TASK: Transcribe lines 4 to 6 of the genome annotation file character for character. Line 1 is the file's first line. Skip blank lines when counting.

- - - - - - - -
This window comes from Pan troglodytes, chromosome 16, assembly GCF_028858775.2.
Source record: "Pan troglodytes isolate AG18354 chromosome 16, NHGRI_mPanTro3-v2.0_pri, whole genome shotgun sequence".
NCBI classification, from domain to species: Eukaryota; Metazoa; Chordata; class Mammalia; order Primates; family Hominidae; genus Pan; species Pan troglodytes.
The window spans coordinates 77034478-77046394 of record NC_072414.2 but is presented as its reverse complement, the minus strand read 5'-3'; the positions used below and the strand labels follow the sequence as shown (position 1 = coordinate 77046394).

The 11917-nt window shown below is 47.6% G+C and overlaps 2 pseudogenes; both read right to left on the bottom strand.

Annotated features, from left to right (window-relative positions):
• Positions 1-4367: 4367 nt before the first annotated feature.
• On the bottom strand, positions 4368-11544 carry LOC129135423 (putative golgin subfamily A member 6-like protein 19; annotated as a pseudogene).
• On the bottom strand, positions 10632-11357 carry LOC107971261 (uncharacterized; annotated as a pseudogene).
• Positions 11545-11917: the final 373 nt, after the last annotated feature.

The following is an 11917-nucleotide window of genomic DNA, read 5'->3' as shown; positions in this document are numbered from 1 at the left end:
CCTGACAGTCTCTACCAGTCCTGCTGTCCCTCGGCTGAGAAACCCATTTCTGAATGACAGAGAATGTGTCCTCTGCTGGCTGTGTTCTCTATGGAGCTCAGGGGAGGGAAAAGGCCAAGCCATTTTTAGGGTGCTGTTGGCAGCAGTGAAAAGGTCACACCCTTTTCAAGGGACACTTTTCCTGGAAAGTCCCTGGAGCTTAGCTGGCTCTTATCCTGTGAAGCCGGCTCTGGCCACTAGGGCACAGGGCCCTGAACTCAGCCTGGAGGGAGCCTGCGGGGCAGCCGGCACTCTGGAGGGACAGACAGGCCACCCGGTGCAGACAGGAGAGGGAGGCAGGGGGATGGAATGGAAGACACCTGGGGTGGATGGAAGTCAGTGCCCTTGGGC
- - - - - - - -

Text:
The window spans coordinates 77034478-77046394 of record NC_072414.2 but is presented as its reverse complement, the minus strand read 5'-3'; the positions used below and the strand labels follow the sequence as shown (position 1 = coordinate 77046394).

The 11917-nt window shown below is 47.6% G+C and overlaps 2 pseudogenes; both read right to left on the bottom strand.

Annotated features, from left to right (window-relative positions):